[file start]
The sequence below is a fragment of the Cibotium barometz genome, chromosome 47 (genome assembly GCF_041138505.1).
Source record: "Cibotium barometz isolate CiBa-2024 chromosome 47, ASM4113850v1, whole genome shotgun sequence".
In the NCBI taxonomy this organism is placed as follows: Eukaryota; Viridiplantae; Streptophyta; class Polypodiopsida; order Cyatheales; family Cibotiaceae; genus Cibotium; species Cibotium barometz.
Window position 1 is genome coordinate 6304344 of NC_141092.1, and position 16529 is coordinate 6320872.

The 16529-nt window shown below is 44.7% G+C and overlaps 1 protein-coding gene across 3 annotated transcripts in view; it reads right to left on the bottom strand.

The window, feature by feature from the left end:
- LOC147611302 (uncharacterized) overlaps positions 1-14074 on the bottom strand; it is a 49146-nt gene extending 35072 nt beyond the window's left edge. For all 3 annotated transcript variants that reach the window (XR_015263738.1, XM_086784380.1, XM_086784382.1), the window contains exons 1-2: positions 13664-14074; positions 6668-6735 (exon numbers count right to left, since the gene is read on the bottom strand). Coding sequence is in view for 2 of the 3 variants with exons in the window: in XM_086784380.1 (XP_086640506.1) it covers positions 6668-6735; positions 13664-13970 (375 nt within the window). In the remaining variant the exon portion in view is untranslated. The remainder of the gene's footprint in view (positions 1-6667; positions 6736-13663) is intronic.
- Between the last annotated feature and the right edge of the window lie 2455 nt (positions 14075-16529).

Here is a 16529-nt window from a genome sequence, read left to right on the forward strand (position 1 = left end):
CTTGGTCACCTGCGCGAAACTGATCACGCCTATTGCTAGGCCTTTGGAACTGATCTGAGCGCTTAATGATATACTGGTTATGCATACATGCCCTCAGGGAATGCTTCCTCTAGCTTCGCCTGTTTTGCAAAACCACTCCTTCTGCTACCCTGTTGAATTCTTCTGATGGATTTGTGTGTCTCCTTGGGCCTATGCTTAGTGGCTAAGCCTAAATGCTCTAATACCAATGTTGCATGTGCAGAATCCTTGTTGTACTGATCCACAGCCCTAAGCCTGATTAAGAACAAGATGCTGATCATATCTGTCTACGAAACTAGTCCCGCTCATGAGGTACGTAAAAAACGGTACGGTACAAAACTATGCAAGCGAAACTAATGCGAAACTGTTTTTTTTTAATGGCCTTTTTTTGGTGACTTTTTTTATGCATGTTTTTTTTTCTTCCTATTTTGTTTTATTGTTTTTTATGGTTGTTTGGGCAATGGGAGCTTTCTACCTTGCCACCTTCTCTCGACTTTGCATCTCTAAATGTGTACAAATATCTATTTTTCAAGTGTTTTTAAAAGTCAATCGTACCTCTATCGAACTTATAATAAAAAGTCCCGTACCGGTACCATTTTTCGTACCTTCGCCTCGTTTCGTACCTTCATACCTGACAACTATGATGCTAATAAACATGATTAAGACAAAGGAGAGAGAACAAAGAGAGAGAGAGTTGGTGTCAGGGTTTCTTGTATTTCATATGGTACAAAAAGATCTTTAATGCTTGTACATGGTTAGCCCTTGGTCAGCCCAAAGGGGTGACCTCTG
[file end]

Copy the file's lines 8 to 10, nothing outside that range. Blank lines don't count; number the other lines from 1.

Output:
- Between the last annotated feature and the right edge of the window lie 2455 nt (positions 14075-16529).

Here is a 16529-nt window from a genome sequence, read left to right on the forward strand (position 1 = left end):
CTTGGTCACCTGCGCGAAACTGATCACGCCTATTGCTAGGCCTTTGGAACTGATCTGAGCGCTTAATGATATACTGGTTATGCATACATGCCCTCAGGGAATGCTTCCTCTAGCTTCGCCTGTTTTGCAAAACCACTCCTTCTGCTACCCTGTTGAATTCTTCTGATGGATTTGTGTGTCTCCTTGGGCCTATGCTTAGTGGCTAAGCCTAAATGCTCTAATACCAATGTTGCATGTGCAGAATCCTTGTTGTACTGATCCACAGCCCTAAGCCTGATTAAGAACAAGATGCTGATCATATCTGTCTACGAAACTAGTCCCGCTCATGAGGTACGTAAAAAACGGTACGGTACAAAACTATGCAAGCGAAACTAATGCGAAACTGTTTTTTTTTAATGGCCTTTTTTTGGTGACTTTTTTTATGCATGTTTTTTTTTCTTCCTATTTTGTTTTATTGTTTTTTATGGTTGTTTGGGCAATGGGAGCTTTCTACCTTGCCACCTTCTCTCGACTTTGCATCTCTAAATGTGTACAAATATCTATTTTTCAAGTGTTTTTAAAAGTCAATCGTACCTCTATCGAACTTATAATAAAAAGTCCCGTACCGGTACCATTTTTCGTACCTTCGCCTCGTTTCGTACCTTCATACCTGACAACTATGATGCTAATAAACATGATTAAGACAAAGGAGAGAGAACAAAGAGAGAGAGAGTTGGTGTCAGGGTTTCTTGTATTTCATATGGTACAAAAAGATCTTTAATGCTTGTACATGGTTAGCCCTTGGTCAGCCCAAAGGGGTGACCTCTG